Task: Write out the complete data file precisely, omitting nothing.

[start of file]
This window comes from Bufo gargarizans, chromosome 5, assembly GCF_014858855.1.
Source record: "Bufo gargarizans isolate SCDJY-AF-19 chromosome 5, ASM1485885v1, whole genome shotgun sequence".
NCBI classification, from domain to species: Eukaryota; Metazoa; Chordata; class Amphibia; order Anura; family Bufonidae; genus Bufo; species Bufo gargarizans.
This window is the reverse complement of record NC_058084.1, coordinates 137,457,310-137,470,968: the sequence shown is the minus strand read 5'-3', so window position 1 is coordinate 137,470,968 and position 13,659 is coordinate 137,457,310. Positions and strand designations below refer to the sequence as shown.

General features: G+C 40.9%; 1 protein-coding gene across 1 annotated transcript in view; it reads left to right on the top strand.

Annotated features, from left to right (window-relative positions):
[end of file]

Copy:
This window comes from Bufo gargarizans, chromosome 5, assembly GCF_014858855.1.
Source record: "Bufo gargarizans isolate SCDJY-AF-19 chromosome 5, ASM1485885v1, whole genome shotgun sequence".
NCBI classification, from domain to species: Eukaryota; Metazoa; Chordata; class Amphibia; order Anura; family Bufonidae; genus Bufo; species Bufo gargarizans.
This window is the reverse complement of record NC_058084.1, coordinates 137,457,310-137,470,968: the sequence shown is the minus strand read 5'-3', so window position 1 is coordinate 137,470,968 and position 13,659 is coordinate 137,457,310. Positions and strand designations below refer to the sequence as shown.

General features: G+C 40.9%; 1 protein-coding gene across 1 annotated transcript in view; it reads left to right on the top strand.

Annotated features, from left to right (window-relative positions):